AI at Work: Bubbles in the sand Part III
Nuances of copyright, plagiarism, accuracy and critical thought
Welcome to the third installment of the Introduction to the AI at Work series here on The Muse. Part I started off innocuously enough, walking us through a variety of work-relevant applications of generative AI and highlighted the four primary ways they’re helping professionals in the workforce.
Having secured our trust (and confirmed our naiveté), Part II dragged us through the mire of the rancid underbelly of gen AI. If you joined us on that daring adventure and survived, congratulations. You are now a wiser, humbler, and more critically thinking if not desperately more nauseated human. If you missed it and enjoy doom-reading or need to prove your humanly prowess to your significant other, please walk on through this door. Do bring your spear.
Here in Part III, we follow the White AI Dragon into a land of uncertainty and shifting realities. A land where all that you had known and relied upon as a creator, thinker, or maker of things, such as copyright law, intellectual property protections, the concept of authorship, and the foundational elements of accuracy and reliability, shift along fresh fault lines drawn by heartless algorithms. A land whose peace-loving, nature-aligned natives have not been prepared for the ruthless colonizing onslaught now being visited upon them by technology so new they shake in terror and awe and consider it their own myths and prophecies incarnated.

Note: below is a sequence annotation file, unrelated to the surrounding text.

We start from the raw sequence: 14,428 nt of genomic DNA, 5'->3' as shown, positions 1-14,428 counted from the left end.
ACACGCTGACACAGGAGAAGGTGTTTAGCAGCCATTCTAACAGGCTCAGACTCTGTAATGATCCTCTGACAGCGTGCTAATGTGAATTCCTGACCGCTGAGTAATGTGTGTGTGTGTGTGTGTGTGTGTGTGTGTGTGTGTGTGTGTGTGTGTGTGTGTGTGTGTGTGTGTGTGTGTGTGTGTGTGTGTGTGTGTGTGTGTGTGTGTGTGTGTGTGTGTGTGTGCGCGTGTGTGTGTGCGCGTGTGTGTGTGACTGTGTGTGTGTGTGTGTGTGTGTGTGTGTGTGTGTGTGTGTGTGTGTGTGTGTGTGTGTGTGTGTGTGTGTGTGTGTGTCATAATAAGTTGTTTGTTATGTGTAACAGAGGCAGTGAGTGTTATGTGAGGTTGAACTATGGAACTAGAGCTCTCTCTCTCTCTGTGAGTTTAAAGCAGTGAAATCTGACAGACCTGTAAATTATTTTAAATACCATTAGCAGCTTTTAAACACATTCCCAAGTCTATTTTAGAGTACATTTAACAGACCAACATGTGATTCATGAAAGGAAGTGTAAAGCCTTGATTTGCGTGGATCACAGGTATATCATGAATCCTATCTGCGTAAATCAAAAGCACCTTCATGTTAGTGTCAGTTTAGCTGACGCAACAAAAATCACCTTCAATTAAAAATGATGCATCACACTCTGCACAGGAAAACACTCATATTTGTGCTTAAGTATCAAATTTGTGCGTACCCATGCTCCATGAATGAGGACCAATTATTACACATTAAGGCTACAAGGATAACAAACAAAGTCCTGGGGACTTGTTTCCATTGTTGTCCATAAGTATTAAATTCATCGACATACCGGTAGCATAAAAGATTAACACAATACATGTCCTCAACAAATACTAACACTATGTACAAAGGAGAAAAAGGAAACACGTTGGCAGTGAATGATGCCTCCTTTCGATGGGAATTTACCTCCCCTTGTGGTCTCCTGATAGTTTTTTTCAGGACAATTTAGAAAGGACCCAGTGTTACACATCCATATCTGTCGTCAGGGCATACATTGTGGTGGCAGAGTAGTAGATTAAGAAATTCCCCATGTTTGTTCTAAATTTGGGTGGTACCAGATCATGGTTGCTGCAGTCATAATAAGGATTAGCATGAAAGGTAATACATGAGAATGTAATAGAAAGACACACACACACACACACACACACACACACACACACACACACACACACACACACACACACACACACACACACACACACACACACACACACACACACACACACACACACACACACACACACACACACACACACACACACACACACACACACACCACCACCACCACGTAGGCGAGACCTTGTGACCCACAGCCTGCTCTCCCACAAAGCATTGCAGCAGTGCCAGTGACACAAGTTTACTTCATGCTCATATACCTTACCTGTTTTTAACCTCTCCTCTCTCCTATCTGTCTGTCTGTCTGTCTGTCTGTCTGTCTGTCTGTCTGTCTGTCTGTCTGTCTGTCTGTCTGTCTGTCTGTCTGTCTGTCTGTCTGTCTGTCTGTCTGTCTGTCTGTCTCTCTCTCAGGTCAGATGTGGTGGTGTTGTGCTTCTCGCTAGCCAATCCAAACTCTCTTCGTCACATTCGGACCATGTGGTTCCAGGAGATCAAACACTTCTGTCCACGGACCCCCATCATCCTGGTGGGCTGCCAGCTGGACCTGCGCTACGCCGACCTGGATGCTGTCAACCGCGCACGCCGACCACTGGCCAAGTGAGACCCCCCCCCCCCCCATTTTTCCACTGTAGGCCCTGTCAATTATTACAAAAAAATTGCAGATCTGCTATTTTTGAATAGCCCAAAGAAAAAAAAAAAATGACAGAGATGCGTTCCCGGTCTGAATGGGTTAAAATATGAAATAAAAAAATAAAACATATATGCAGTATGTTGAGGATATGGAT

This series lives behind the paywall, so I can feed the insatiable data dragons. But if financial constraints make it challenging for you to upgrade, drop me a line and we’ll work it out—especially if your profession is being impacted by generative AI.
Climate change is not enough. Threats to democracy are not enough. A global pandemic is not enough. Another war in Europe (and all the others around the world) is (are) not enough. A mental health crisis among our youth is not enough. Because we apparently have way too much free time on our hands, and our lives are far too comfortable and convenient for our own good, we also need another existential crisis: the (another?) AI revolution.
I’ve also had more than enough of the “unless you’ve had your head stuck in the sand the past few years, [fill in latest amazing insight no one else is writing about]” cliché intros to articles. But the AI dragons do burrow through the sand, so ironically, the best way to get to know them and how they work is precisely to stick your head in the dunes. Ready?
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